I didn'..."


Oh, thanks for pointing out the three-star rating. That was just an oops. My average rating is 2.63, which is about the lowest I've seen here. The one star is a gift.

I brought up Frank's prick/moron status only because the book was touted by many as a tragedy, and I think you need to identify or care about characters on some level to view their fate as tragic. But you're right; they're also remarkably uninteresting, and even more so - if that's possible - in the leaden performances in the movie version, which I had to turn off.

I live in the suburbs as well, but it's not really tragic. I'd probably be a bit of an agoraphobe no matter where I lived, so it doesn't much matter. The suburbs are considered the dullard mothership, but I think dullards are readily available nearly anywhere.

But please write your book. From what I've read of your writing, it would be a hell of a lot better than Yates, and more interesting.

I don't think the Wheelers would be happy in any location. And whatever Yates was aiming to do with this lifeless book dwindled into a "tale told by an idiot, full of sound and fury, signifying nothing."


Ellen MyFleshSingsOut wrote: "I recently discovered that I more or less hate the film adaptation to the point that I think I'll hate the book as well. I can't imagine they're drastically different. This one's about to be boot..."

While Frank's endless ruminations aren't interesting - or interesting only in the sense of horrified fascination - they at least offer some texture. The movie doesn't even attempt to provide context, so you have a caricature of an already bad book.

It's as bad as The Stepford Wives, a horrible book, made into a horrible movie, and then for some God only knows reason re-made into another horrible movie.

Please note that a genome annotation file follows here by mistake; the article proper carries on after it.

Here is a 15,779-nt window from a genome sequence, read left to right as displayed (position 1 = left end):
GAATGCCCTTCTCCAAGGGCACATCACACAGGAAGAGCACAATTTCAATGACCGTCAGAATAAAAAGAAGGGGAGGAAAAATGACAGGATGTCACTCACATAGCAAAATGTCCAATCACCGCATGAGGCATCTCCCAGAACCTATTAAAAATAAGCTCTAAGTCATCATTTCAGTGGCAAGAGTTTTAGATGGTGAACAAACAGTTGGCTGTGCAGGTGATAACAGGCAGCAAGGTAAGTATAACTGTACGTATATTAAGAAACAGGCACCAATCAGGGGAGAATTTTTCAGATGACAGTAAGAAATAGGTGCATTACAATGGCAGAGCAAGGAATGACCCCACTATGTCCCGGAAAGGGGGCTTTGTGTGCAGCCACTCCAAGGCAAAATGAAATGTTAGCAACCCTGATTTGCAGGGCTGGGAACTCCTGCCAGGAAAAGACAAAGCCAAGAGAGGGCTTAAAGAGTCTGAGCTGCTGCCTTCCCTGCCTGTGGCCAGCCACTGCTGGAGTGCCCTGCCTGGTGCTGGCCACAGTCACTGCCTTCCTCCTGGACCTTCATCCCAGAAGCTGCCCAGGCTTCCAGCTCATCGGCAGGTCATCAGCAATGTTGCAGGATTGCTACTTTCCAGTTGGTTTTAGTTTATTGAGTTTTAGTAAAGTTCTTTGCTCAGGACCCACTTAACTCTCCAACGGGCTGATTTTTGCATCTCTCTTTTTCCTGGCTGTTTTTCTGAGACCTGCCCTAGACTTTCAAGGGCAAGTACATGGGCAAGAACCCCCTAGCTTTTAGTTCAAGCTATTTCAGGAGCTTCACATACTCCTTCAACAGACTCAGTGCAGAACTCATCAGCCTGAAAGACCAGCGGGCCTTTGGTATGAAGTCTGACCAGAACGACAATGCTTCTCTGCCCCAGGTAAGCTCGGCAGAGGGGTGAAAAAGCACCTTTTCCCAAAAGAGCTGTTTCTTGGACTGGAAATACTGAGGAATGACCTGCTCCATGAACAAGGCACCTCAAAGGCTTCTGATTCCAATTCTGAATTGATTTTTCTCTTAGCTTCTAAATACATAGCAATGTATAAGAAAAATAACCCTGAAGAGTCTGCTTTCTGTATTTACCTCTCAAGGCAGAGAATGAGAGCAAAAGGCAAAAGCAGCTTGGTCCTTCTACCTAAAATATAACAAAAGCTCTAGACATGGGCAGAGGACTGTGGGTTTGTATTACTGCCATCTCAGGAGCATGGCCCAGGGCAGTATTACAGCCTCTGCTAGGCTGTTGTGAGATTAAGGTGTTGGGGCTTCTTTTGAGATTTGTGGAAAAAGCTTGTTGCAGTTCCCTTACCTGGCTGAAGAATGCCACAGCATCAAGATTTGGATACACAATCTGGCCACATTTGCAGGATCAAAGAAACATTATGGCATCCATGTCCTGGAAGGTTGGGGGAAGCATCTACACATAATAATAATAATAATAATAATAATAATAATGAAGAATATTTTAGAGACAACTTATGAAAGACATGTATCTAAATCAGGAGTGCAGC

Unless you have a tin ear, really thick skin or a highly evolved sense of humor, writing the script for this dreck must have been excruciating.


Ellen David wrote: "Okay. I am glad someone else on this site finally had problems with this book like I did. But your review (contemptuous) seems curiously at odds with your rating (three stars? really?). Edit: Never..."

I just checked to see if you have reviewed the book, but found nothing. Do you have a review from one of your previous incarnations :)?


David Y'know... I must be getting senile because I can't remember whether I ever wrote a review or not. At any rate, even if I did, it's now as lost as the Wheelers' dreams of a better life...


message 7: by Kaethe (new)

Kaethe Douglas Ellen, I loved your review of Revolutionary Road, a book I knew I didn't want to read.


Joshua Nomen-Mutatio Ellen, there was some lively discussion of it between David (known in the the review and thread as "gothsissy" and "deleted member") and others in this thread before it evolved into gabbing about Ingmar Bergman, Paul Blart, Dave Eggers, and so forth.


Ellen David wrote: "Y'know... I must be getting senile because I can't remember whether I ever wrote a review or not. At any rate, even if I did, it's now as lost as the Wheelers' dreams of a better life..."

Ha.

MyFleshSingsOut wrote: "Ellen, there was some lively discussion of it between David (known in the the review and thread as "gothsissy" and "deleted member") and others in this thread before it evolved into gabbing about I..."

I'll see if I find it. Thanks!





message 10: by Ellen (new) - rated it 1 star

Ellen Kaethe wrote: "Ellen, I loved your review of Revolutionary Road, a book I knew I didn't want to read. "

Thank you, Kaethe. I thought I'd like it [A LOT:] better than I did. The GR reviews I scanned were pretty complimentary.


Hazel This is interesting, Ellen, and I'm glad to get these points of view. Yates' portrayal of American suburbia is exotic to me, and I have thought (perhaps assumed?) that it was authentic. I couldn't understand or identify with his characters, but I thought he was describing people who hadn't begun to understand themselves; hence the absence of a moral compass. I think that was what I found tragic.

It's telling that you and David et al find this 'hokum'. Perhaps I need to take it with a pinch of salt!


message 12: by Ellen (last edited Jan 21, 2010 11:04AM) (new) - rated it 1 star

Ellen Hazel wrote: "This is interesting, Ellen, and I'm glad to get these points of view. Yates' portrayal of American suburbia is exotic to me, and I have thought (perhaps assumed?) that it was authentic. I couldn't..."

Perhaps it is authentic, but I can't imagine a character as relentlessly self-conscious as Frank Wheeler even being able to move. His every action is so fraught with premeditation and concerns about how others might view him, that I pondered how he avoided paralysis. And then, of course, there's his endless selfishness. I found Yates' characters an unlikeable and uninteresting muddle in general.